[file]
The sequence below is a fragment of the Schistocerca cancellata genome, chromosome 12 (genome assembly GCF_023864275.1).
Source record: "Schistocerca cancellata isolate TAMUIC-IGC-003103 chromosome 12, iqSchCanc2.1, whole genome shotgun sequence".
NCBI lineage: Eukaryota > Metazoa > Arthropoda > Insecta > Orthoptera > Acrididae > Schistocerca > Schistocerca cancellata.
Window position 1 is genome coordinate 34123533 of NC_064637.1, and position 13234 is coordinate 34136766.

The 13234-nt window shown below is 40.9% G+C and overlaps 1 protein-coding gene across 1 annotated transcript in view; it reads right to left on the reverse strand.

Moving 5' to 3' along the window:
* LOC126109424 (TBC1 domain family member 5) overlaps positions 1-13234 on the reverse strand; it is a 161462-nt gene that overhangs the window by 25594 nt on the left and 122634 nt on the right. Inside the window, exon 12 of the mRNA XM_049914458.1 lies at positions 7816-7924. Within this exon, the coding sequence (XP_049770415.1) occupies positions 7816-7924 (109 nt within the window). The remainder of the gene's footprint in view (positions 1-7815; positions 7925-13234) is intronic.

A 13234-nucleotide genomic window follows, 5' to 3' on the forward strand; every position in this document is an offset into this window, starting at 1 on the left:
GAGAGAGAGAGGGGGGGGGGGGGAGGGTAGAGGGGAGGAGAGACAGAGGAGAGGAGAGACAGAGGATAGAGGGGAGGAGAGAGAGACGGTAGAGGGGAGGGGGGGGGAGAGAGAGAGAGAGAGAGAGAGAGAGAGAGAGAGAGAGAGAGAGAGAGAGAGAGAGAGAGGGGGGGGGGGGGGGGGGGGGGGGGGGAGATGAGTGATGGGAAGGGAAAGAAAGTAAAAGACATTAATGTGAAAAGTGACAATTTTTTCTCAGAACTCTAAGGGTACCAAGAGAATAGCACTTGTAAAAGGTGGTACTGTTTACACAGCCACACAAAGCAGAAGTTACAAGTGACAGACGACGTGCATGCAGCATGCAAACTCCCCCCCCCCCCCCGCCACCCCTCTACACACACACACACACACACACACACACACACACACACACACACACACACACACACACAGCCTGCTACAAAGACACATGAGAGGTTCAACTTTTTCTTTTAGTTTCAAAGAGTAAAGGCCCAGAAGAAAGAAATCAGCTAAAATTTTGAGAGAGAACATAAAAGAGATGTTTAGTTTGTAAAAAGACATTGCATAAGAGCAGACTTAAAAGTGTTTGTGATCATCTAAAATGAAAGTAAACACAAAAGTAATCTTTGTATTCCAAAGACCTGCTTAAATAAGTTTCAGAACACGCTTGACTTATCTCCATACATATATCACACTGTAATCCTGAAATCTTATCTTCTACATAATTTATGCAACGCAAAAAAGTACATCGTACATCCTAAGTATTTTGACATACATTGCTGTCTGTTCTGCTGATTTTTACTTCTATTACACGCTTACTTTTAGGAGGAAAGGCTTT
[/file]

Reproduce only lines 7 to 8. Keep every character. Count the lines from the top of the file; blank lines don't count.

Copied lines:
* LOC126109424 (TBC1 domain family member 5) overlaps positions 1-13234 on the reverse strand; it is a 161462-nt gene that overhangs the window by 25594 nt on the left and 122634 nt on the right. Inside the window, exon 12 of the mRNA XM_049914458.1 lies at positions 7816-7924. Within this exon, the coding sequence (XP_049770415.1) occupies positions 7816-7924 (109 nt within the window). The remainder of the gene's footprint in view (positions 1-7815; positions 7925-13234) is intronic.

A 13234-nucleotide genomic window follows, 5' to 3' on the forward strand; every position in this document is an offset into this window, starting at 1 on the left: